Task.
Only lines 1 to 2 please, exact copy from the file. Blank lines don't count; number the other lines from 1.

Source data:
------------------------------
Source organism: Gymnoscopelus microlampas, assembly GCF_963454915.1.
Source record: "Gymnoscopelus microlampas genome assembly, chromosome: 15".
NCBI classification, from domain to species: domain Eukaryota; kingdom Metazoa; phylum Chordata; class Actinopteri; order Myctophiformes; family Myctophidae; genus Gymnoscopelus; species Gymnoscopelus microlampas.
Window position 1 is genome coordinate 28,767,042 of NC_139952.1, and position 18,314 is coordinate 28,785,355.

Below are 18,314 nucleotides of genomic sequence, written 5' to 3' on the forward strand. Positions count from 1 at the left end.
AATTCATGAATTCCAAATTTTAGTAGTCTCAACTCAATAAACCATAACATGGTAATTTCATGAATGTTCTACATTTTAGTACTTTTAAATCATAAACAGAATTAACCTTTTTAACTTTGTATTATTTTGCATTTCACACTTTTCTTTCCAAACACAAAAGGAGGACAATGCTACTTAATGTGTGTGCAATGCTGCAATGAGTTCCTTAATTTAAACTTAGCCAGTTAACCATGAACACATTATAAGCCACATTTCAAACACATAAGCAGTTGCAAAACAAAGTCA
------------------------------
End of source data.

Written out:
Source organism: Gymnoscopelus microlampas, assembly GCF_963454915.1.
Source record: "Gymnoscopelus microlampas genome assembly, chromosome: 15".